Social skills enable emotionally intelligent leaders to navigate the complexities of organizational politics, build and maintain strong relationships, and effectively manage change and resolve conflicts.

Emotional intelligence allows a manager or director to transform into a leader, potentially creating a workplace culture that values emotional well-being, fosters meaningful engagement, and boosts performance. Emotional intelligence continues to be a key hiring factor as the business landscape evolves, making it a potentially helpful skill for all leaders. 

Improving emotional intelligence

Developing your emotional intelligence generally begins by focusing on your self-awareness and self-regulation. It is often helpful to thoroughly understand your emotions and reactions before working on motivation, empathy, or social skills. 

Self-awareness, self-regulation and motivation

To enhance your self-awareness, consider engaging in reflective practices such as journaling about your feelings and reactions to different situations or mindfulness meditation to help you become more aware of your emotional state in the moment. It is also often helpful to seek feedback from those around you, such as coworkers, supervisors, or those you have previously worked with. You may want to select people who you trust and be prepared for their feedback to have at least a few negative elements you may not enjoy hearing. 

Developing your self-regulation skills typically begins by understanding your emotional reactions, which is why self-awareness is crucial. Self-regulation involves learning how to manage your emotional responses to situations rather than letting impulses dictate your actions. Techniques such as deep breathing exercises or cognitive behavioral strategies to challenge negative thought patterns can be very effective. Setting personal goals focusing on behavioral changes can also help you practice self-regulation in real-world scenarios.

Self-awareness and self-regulation are both closely related to motivation. Increasing self-awareness will likely give you more insight into what motivates you intrinsically, while boosting self-regulation may make it easier to stay aligned with the goals that motivate you. It is important to consider your motivations and understand exactly what brings you to work each day. 

Empathy and social skills

Empathy and social skills are crucial for building strong, positive relationships in both your personal and professional life. To enhance your empathy, it will likely be helpful to start by practicing active listening. This means fully concentrating on what the other person is saying, understanding their message, and responding thoughtfully. Try to put yourself in their shoes to understand their perspective and feelings better. This can help you respond more compassionately and appropriately to their needs.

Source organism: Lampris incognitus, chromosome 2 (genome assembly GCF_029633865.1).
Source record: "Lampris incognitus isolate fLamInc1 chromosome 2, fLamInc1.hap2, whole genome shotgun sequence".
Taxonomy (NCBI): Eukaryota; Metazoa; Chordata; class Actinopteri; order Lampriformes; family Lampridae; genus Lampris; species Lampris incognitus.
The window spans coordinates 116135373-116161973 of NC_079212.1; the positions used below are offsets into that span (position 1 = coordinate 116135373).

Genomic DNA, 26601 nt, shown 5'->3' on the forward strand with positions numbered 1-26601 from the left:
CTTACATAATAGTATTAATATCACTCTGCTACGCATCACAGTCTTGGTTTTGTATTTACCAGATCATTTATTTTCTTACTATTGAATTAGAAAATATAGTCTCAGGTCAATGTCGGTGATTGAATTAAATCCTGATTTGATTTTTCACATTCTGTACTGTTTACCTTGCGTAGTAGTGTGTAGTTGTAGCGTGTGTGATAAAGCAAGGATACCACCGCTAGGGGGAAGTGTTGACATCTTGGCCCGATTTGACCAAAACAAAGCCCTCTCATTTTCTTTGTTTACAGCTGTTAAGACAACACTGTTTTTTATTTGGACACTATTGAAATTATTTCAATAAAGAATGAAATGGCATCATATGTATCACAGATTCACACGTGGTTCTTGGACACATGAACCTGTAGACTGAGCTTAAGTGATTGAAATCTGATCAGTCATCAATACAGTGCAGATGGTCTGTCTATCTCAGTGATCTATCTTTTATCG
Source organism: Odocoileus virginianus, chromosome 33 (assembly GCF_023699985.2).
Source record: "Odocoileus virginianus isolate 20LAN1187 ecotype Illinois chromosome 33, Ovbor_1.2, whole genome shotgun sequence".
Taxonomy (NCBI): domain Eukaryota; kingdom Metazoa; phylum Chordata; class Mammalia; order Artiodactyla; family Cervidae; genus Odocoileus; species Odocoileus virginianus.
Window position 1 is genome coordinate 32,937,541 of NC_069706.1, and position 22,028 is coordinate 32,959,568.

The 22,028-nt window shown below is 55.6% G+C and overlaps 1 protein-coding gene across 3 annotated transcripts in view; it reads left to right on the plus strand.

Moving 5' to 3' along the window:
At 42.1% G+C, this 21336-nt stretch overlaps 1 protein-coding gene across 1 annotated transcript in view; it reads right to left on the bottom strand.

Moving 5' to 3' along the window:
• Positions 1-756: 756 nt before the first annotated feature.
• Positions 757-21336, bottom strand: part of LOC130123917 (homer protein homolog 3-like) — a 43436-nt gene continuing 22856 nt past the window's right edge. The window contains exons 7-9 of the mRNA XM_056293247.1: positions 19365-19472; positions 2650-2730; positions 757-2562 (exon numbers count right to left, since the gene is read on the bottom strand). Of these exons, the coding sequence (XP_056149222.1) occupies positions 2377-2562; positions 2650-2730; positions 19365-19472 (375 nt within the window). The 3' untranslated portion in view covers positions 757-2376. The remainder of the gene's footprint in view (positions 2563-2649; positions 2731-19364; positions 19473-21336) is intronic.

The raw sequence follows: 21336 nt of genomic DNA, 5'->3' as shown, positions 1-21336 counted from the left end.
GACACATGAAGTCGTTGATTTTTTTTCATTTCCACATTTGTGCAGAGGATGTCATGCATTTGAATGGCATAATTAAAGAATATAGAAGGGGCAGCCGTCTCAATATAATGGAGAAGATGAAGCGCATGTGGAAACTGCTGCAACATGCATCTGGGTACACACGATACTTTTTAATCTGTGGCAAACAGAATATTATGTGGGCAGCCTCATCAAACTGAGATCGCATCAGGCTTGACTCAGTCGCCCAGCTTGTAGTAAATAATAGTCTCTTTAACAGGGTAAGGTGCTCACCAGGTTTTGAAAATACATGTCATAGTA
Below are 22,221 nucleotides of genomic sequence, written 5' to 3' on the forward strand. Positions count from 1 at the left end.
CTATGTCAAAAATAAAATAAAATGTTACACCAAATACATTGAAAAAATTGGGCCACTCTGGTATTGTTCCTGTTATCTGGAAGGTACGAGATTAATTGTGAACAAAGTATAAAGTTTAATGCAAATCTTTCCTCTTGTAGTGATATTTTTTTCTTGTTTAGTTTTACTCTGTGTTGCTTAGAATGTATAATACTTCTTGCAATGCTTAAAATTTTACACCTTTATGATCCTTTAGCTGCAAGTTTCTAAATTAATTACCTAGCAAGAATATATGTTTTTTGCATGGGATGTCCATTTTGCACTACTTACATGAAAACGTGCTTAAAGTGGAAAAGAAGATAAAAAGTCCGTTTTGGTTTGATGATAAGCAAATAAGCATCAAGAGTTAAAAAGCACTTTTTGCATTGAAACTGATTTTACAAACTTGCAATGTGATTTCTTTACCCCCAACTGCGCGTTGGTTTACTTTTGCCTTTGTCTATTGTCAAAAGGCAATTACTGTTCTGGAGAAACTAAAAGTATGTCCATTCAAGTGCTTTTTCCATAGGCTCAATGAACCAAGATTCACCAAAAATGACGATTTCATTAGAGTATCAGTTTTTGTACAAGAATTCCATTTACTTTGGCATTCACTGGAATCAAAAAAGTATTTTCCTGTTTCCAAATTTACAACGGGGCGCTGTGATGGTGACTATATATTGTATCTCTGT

Improving your social skills involves becoming more aware of social cues and navigating social interactions more effectively. Pay attention to body language, tone of voice, and other non-verbal signals that can provide insights into how others feel. Work on your communication skills by being clear, concise, and considerate in your speech. Engaging in team activities or social groups can also provide valuable practice in interacting with others and building rapport.

Other ways to boost emotional intelligence

One of the best ways to bolster emotional intelligence and gain insight into yourself is by working alongside a therapist or other mental health professional. You might consider traditional face-to-face therapy, group therapy to improve social skills, or other forms of therapy that can help you become more self-aware. For example, art therapy is associated with increased insight and empathetic communication. BetterHelp, a leader in online mental health services, has more information about art therapy at this link:

http://www.betterhelp.com/advice/research/making-meaning-art-based-therapy-for-older-adults/

Whatever the case, it is likely that reaching out to a professional can help you bypass roadblocks and improve your emotional intelligence quickly. You might also find that as you increase your self-awareness, you discover things about yourself that you’d like to work on or change, even if they don’t adversely affect your life. While there are numerous resources to help you increase your emotional intelligence independently, a therapist might provide an easier path.